Controls for equipment cannot require twisting or the application of a force greater than 5 lbf; this means that sink faucets used by disabled students should have wrist blade handles (only one sink within a lab/classroom needs to be made accessible), controls for fume hoods should not be the standard cross-shaped handles and should be within the horizontal and vertical reach of a student in a wheelchair.



At the elementary level, science is often taught in the standard grade level classroom by the classroom teacher. To adequately address the many aspects of an elementary science program, sufficient space, appropriate casework and sinks should be provided. One successful classroom design at a science magnet school in St. Louis is L-shaped with the small leg of the L being trapezoidal in shape (the trapezoidal shape allows the teacher to observe the rest of the classroom when in the alcove and to observe students in the alcove when in the main classroom space). This alcove has a counter with base and wall cabinets for the storage of science-related materials and equipment around the perimeter and a counter with a sink extending partially across the open end. Science activities requiring counter space and water are carried out in this area. Students should be seated at flat-topped tables or desks, rather than the old standby of sloping desk surfaces with an attached chair. This allows the grouping of tables into the larger flat surfaces that may be required for some science activities and avoids the safety hazard of the attached chairs.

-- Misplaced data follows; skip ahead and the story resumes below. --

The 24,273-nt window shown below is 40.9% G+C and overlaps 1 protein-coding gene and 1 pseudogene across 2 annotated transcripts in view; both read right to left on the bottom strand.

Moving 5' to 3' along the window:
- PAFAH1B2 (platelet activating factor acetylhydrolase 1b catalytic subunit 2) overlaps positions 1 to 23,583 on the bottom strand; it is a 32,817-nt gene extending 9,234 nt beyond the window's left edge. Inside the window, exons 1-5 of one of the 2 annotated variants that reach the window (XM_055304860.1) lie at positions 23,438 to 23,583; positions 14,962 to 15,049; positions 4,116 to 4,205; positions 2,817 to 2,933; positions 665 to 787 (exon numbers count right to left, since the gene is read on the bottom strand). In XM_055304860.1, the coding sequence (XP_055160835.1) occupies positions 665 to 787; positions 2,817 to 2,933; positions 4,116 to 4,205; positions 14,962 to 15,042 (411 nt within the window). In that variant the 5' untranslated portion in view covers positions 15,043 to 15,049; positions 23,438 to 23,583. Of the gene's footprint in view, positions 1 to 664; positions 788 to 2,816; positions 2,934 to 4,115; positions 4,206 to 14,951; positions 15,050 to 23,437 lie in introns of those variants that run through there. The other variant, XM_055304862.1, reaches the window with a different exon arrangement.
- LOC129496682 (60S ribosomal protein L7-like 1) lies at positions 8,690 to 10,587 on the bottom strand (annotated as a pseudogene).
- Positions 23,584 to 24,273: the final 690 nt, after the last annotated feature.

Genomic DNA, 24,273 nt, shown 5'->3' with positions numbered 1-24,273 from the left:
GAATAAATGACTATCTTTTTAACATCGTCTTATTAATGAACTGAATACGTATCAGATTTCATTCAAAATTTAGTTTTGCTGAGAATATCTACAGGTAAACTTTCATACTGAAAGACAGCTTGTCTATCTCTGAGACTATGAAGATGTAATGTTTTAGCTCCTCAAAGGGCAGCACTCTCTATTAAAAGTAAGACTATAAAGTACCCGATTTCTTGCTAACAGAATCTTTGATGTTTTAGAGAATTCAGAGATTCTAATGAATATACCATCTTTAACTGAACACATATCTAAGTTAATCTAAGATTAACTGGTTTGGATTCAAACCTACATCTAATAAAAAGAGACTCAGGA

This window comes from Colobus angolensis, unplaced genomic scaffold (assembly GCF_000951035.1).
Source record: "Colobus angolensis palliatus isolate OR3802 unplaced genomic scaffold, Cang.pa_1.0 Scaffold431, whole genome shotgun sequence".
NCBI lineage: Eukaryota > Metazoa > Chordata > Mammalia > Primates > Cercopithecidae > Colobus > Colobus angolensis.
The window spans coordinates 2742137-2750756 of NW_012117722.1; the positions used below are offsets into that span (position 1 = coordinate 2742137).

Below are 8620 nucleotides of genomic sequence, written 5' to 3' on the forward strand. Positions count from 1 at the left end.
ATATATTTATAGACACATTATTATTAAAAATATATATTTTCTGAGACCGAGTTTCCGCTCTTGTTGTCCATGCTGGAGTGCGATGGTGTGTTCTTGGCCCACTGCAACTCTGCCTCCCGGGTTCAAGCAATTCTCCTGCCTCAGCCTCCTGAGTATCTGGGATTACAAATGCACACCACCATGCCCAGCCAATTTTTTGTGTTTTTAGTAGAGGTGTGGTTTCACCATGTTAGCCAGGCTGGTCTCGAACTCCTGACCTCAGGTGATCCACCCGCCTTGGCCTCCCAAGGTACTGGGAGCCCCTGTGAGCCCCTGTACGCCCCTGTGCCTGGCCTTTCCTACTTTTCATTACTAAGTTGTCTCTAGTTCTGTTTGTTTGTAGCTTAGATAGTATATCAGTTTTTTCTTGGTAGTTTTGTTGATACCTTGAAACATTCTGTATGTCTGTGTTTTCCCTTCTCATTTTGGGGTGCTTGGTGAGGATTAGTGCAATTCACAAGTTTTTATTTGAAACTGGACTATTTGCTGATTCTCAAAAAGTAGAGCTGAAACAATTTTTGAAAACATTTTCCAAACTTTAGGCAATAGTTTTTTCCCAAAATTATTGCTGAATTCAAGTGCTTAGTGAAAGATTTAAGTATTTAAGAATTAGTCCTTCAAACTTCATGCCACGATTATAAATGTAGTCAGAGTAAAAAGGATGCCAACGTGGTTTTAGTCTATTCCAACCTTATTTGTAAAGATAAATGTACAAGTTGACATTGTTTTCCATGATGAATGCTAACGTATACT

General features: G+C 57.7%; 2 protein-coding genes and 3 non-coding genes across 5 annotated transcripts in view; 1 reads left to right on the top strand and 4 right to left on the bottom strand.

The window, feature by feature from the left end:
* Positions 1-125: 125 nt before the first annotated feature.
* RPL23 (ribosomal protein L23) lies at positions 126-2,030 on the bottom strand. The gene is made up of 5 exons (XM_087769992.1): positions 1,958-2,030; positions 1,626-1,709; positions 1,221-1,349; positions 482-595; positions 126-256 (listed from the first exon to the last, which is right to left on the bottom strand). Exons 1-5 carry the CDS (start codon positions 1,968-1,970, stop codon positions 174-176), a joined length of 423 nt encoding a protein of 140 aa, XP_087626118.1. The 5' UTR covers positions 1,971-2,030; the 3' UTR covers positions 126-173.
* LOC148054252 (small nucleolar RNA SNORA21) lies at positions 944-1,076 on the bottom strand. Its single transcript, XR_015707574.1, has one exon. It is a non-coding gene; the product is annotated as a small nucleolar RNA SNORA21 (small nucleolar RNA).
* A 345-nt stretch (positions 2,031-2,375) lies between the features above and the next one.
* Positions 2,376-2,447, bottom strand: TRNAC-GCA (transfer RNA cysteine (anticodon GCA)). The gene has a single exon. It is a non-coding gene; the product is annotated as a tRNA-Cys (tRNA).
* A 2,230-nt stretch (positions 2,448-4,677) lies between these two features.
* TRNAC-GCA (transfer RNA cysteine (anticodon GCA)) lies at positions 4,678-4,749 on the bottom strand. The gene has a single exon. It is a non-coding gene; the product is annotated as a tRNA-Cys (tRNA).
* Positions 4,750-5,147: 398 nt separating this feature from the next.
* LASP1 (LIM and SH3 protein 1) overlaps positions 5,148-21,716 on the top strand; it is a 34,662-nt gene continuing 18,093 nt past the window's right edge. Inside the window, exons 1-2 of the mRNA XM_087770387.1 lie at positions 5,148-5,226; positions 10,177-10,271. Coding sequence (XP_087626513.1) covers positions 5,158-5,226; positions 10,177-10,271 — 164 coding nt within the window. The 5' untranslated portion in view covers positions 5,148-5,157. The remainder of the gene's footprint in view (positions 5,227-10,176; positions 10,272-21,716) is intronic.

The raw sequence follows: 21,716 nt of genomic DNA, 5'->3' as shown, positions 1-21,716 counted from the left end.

Many elementary schools are opting for a dedicated science classroom in which specialized science teachers teach to all students who rotate into the dedicated space. A dedicated elementary science classroom should be sized for no more than 24 students and should provide a minimum of 40 square feet per student (960 square feet for 24 students). Flexibility is essential. All fixed casework and sinks should be at the perimeter. Tables and demonstration surfaces should be movable and chairs should be stackable. Ideally, the space should allow all furniture to be moved to the perimeter to permit activities on the floor.

Elementary students range greatly in size, from very small at the kindergarten level to nearly adult size in fifth grade. Counters, tables and sinks should be provided in a range of heights. Markerboards and tackboards should also be mounted at comfortable heights for the students. As there is a significant size difference between most kindergartners and most fifth graders, consider providing two separate elementary science classrooms: one for grades K- 2 and a second for grades 3-5. Even within these separate age groups, different counter heights should be provided with at least one sink at each height.